Blogging Bayport Alameda

January 10, 2017

Safe haven and sound

Filed under: Alameda — Lauren Do @ 6:00 am

Beating out the City of Alameda by a week, the Alameda School Board is ready to adopt a Safe Haven resolution for the Alameda Unified School District.  This is important because there have already been two reported bias-related incidents at Alameda schools.

From the resolution, this is what the Safe Haven resolution will ask the Superintendent to create a Safe Haven school district and that status will include:

  • Promoting tolerance and acceptance while taking a stand against hate speech;
  • Urging Immigration and Customs Enforcement (ICE) to maintain its 2011 policy stating that it will not conduct immigration enforcement activity at any sensitive location, which includes schools, without permission by specific federal law enforcement officials unless exigent circumstances exist;
  • Maintaining the orderly operation of district facilities by requiring ICE to receive advance approval before entering district sites unless otherwise authorized by law;
  • Sharing of student files that may be used to ascertain legal status of students only where required by law;
  • Designating AUSD school sites as safe havens for students, families, and the community;
  • Allocating resources necessary to help promote and support diversity, inclusion, and values of a multicultural society, particularly with regard to the existing work led by the LGBTQ Round Table, Black Achievers Alliance, ALCANCE (AKA Latino Achievement Round Table), and Alameda Special Education Parent Support Group; and
  • Reaffirming our need to ensure the teaching of AUSD’s K-5 literature-based lessons on understanding the rights of all people and safeguarding fair treatment of protected classes (e.g., different abilities, ethnicities, genders, nationalities, religions, sexual orientations);

And, the Resolution doubles down this this conclusion:

That the Board of Education affirms and upholds Alameda Unified School District’s unequivocal commitment to ensuring a safe educational environment for all, committing itself to AUSD being a safe haven school district for students and families threatened by immigration enforcement or discrimination, to the fullest extent of the law.

It will be interesting to see how the vote for this resolution compares to the vote for the eventual City Council Sanctuary City resolution.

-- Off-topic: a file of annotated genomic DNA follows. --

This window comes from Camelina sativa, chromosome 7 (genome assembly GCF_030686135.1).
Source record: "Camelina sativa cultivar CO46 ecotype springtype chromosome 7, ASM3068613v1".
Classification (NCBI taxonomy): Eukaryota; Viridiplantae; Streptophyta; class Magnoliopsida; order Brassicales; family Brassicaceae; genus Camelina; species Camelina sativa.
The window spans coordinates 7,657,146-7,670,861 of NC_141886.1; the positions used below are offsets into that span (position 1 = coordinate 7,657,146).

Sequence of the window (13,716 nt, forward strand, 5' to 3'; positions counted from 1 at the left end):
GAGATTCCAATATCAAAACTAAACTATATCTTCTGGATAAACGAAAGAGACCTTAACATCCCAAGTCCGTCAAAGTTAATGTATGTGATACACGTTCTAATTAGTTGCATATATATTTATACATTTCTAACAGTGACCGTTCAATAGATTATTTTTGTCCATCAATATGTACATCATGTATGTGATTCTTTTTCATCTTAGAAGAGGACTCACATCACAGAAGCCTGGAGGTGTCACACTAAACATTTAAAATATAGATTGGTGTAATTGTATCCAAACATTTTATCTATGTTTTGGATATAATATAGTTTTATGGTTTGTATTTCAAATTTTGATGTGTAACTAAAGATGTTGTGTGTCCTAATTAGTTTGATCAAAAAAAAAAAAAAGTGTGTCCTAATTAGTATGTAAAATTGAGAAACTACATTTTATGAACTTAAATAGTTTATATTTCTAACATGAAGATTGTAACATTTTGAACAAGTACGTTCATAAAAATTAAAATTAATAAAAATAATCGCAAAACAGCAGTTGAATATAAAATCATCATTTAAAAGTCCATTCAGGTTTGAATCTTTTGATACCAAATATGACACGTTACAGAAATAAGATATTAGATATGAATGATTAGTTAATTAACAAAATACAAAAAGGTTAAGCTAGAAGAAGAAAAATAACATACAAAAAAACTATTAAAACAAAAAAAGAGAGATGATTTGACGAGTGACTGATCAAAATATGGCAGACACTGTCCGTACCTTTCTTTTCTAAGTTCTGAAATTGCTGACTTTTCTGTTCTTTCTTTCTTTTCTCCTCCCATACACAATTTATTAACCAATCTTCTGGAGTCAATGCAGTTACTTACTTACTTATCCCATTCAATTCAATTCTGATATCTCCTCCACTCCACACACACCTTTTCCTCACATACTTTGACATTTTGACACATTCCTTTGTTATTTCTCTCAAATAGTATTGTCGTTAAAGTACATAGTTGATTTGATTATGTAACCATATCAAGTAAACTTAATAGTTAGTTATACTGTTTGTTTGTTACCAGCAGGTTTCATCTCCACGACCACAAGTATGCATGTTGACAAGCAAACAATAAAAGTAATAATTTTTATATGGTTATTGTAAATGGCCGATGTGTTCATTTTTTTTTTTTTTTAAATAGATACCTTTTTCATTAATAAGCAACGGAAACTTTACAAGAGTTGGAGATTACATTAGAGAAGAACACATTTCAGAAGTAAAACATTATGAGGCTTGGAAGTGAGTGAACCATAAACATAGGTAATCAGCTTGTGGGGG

Additionally on the School Board agenda is the Prop 39 request from Academy of Alameda which is seeking space for its students for next year.  Even though the projected numbers from last year fell short AoA is going to argue that this year all the interest forms are totally going to materialize into real numbers.  This year though AoA has an advocate on the Board who may challenge AUSD staff’s pushback.

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4 Comments »

  1. This is a feel good politically driven anti- Trump PR move and changes nothing- of course it will pass…

    For example-

    ICE does not go into schools now and hasn’t since 2006.
    By the wording of the resolution, the school district will cooperate with the Feds if legally required to do so…
    No money has been allocated to achieve any protection or support for any of the named groups…

    Does anybody in the expensive school district legal department know anything about the Supremacy Clause of the Constitution? Shouldn’t the district’s attorney at least advise the school board that the district would roll over if there ever was a request for information from the Feds about a student regardless of this resolution?

    Real change and protection would be recruiting many more minority teachers, higher teacher salaries, lower class sizes, and more resources for college and career centers which would help the identified groups far more than this resolution. Oh well…

    Comment by Captain Obvious — January 10, 2017 @ 8:32 am

  2. Critical reception (not mine, but if the shoe fits)
    Critical reaction for Safe Haven was largely negative. Peter Bradshaw, writing for The Guardian, called Safe Haven’s setting “a sugary vision of small-town America that does not correspond with the real world at any point. “I hate Safe Haven. It’s a terrible thing to do to your Valentine.

    Comment by jack — January 10, 2017 @ 9:43 am

  3. As the late-great Democratic Congresswoman Barbara Jordan explained “credibility in immigration policy can be summed up in one sentence: Those who should get in, get in; those who should be kept out, are kept out; and those who should not be here will be required to leave.”

    Comment by Rising Sun — January 10, 2017 @ 1:41 pm

  4. And in other Board member news, the board split three to two in approving appointments to charter school boards. Interesting times ahead where Gary Lym will find himself in the middle of a two/two board. Brings back memories of my times where I was the man in the middle.

    Comment by Mike McMahon (@MikeMcMahonAUSD) — January 10, 2017 @ 8:23 pm


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